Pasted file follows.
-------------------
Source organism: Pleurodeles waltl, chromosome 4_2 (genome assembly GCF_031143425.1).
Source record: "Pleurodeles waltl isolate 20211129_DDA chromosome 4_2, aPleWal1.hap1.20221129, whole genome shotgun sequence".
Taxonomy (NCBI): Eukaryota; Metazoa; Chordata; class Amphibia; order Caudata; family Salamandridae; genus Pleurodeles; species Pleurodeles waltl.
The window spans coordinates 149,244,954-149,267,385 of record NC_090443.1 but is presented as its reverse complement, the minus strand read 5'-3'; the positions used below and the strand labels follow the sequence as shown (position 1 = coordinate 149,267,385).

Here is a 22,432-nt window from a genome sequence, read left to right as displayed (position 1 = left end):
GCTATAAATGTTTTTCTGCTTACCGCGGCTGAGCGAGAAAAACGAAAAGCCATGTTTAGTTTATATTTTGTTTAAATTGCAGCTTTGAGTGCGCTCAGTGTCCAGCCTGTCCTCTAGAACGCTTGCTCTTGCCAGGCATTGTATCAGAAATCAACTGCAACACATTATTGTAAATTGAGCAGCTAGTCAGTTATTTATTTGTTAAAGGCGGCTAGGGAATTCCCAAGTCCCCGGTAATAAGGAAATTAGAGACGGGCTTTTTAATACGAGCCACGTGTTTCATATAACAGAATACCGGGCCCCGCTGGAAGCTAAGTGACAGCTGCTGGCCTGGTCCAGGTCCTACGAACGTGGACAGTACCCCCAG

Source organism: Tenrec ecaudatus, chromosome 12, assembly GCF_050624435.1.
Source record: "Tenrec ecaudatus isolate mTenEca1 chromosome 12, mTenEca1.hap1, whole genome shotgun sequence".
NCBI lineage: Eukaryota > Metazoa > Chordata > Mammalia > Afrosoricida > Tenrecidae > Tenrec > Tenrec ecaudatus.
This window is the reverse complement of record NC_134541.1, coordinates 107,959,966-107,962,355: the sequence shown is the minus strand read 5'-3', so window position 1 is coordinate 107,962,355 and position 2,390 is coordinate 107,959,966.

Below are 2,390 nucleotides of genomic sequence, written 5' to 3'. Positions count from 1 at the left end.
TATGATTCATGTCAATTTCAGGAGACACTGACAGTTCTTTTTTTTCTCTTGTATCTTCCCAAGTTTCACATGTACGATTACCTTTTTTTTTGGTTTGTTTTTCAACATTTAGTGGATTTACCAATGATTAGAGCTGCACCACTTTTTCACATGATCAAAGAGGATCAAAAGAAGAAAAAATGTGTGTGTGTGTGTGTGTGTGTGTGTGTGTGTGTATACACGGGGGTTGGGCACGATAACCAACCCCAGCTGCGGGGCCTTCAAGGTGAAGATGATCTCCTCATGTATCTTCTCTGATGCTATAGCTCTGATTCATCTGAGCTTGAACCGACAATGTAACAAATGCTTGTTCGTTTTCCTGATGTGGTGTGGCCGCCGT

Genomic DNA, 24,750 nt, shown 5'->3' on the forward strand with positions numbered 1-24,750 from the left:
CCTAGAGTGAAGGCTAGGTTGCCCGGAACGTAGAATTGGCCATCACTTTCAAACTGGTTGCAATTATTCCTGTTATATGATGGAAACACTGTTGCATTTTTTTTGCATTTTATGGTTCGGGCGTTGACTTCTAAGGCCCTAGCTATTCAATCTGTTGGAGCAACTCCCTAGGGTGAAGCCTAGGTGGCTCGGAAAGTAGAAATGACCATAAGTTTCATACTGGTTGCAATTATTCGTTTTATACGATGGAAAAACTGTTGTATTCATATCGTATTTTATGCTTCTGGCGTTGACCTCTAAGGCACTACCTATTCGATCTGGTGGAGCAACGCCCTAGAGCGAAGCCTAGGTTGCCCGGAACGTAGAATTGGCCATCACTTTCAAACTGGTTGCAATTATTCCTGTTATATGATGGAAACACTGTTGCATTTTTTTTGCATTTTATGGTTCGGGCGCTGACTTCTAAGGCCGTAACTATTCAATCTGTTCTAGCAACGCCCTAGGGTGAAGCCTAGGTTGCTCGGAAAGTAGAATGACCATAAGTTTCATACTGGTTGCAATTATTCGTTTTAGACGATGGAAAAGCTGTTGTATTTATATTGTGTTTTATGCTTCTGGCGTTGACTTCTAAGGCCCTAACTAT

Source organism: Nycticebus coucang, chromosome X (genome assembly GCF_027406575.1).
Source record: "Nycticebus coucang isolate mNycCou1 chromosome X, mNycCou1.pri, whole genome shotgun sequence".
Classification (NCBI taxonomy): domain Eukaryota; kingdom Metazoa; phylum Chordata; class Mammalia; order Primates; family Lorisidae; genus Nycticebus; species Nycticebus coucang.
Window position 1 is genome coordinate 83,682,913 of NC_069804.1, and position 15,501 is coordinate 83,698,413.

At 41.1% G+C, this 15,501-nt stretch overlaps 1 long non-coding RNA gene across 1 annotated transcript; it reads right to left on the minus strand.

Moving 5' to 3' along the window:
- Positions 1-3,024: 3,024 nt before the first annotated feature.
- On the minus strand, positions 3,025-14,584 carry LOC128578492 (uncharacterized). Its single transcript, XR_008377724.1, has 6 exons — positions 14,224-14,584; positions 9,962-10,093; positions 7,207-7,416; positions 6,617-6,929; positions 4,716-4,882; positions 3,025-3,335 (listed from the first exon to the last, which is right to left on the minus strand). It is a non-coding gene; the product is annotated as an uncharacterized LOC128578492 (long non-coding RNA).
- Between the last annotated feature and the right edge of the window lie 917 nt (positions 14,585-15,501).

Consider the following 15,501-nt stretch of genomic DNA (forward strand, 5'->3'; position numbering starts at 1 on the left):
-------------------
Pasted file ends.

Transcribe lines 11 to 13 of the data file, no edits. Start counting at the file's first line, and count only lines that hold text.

Below are 2,390 nucleotides of genomic sequence, written 5' to 3'. Positions count from 1 at the left end.
TATGATTCATGTCAATTTCAGGAGACACTGACAGTTCTTTTTTTTCTCTTGTATCTTCCCAAGTTTCACATGTACGATTACCTTTTTTTTTGGTTTGTTTTTCAACATTTAGTGGATTTACCAATGATTAGAGCTGCACCACTTTTTCACATGATCAAAGAGGATCAAAAGAAGAAAAAATGTGTGTGTGTGTGTGTGTGTGTGTGTGTGTGTGTATACACGGGGGTTGGGCACGATAACCAACCCCAGCTGCGGGGCCTTCAAGGTGAAGATGATCTCCTCATGTATCTTCTCTGATGCTATAGCTCTGATTCATCTGAGCTTGAACCGACAATGTAACAAATGCTTGTTCGTTTTCCTGATGTGGTGTGGCCGCCGT

Genomic DNA, 24,750 nt, shown 5'->3' on the forward strand with positions numbered 1-24,750 from the left: